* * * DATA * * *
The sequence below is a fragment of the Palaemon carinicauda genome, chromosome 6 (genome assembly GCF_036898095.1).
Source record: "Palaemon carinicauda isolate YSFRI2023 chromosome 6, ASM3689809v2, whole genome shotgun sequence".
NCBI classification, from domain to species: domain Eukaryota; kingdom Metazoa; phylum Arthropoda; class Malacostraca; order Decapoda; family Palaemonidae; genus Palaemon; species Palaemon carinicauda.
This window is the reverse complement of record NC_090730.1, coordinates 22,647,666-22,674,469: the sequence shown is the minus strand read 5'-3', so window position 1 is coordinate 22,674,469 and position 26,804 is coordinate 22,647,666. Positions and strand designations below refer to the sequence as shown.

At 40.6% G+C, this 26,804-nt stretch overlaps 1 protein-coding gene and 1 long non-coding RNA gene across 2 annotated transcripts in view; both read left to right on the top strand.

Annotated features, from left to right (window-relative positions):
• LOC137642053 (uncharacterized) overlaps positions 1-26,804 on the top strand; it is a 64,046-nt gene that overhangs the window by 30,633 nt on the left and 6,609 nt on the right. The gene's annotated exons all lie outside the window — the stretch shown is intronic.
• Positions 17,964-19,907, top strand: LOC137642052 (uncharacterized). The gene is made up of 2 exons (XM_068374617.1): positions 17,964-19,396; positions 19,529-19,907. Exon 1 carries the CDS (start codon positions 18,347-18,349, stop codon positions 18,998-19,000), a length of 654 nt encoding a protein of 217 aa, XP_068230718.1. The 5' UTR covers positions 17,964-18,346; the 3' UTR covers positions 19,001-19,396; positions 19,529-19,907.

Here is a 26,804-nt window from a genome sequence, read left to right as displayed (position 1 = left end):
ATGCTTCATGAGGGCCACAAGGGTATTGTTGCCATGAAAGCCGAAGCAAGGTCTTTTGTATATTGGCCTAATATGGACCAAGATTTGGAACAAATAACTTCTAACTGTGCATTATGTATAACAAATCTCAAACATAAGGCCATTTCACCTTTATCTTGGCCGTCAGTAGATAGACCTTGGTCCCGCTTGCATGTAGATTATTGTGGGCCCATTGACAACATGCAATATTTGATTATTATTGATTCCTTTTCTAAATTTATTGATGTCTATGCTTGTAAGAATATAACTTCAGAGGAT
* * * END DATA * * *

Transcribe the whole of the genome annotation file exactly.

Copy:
The sequence below is a fragment of the Palaemon carinicauda genome, chromosome 6 (genome assembly GCF_036898095.1).
Source record: "Palaemon carinicauda isolate YSFRI2023 chromosome 6, ASM3689809v2, whole genome shotgun sequence".
NCBI classification, from domain to species: domain Eukaryota; kingdom Metazoa; phylum Arthropoda; class Malacostraca; order Decapoda; family Palaemonidae; genus Palaemon; species Palaemon carinicauda.
This window is the reverse complement of record NC_090730.1, coordinates 22,647,666-22,674,469: the sequence shown is the minus strand read 5'-3', so window position 1 is coordinate 22,674,469 and position 26,804 is coordinate 22,647,666. Positions and strand designations below refer to the sequence as shown.

At 40.6% G+C, this 26,804-nt stretch overlaps 1 protein-coding gene and 1 long non-coding RNA gene across 2 annotated transcripts in view; both read left to right on the top strand.

Annotated features, from left to right (window-relative positions):
• LOC137642053 (uncharacterized) overlaps positions 1-26,804 on the top strand; it is a 64,046-nt gene that overhangs the window by 30,633 nt on the left and 6,609 nt on the right. The gene's annotated exons all lie outside the window — the stretch shown is intronic.
• Positions 17,964-19,907, top strand: LOC137642052 (uncharacterized). The gene is made up of 2 exons (XM_068374617.1): positions 17,964-19,396; positions 19,529-19,907. Exon 1 carries the CDS (start codon positions 18,347-18,349, stop codon positions 18,998-19,000), a length of 654 nt encoding a protein of 217 aa, XP_068230718.1. The 5' UTR covers positions 17,964-18,346; the 3' UTR covers positions 19,001-19,396; positions 19,529-19,907.

Here is a 26,804-nt window from a genome sequence, read left to right as displayed (position 1 = left end):
ATGCTTCATGAGGGCCACAAGGGTATTGTTGCCATGAAAGCCGAAGCAAGGTCTTTTGTATATTGGCCTAATATGGACCAAGATTTGGAACAAATAACTTCTAACTGTGCATTATGTATAACAAATCTCAAACATAAGGCCATTTCACCTTTATCTTGGCCGTCAGTAGATAGACCTTGGTCCCGCTTGCATGTAGATTATTGTGGGCCCATTGACAACATGCAATATTTGATTATTATTGATTCCTTTTCTAAATTTATTGATGTCTATGCTTGTAAGAATATAACTTCAGAGGAT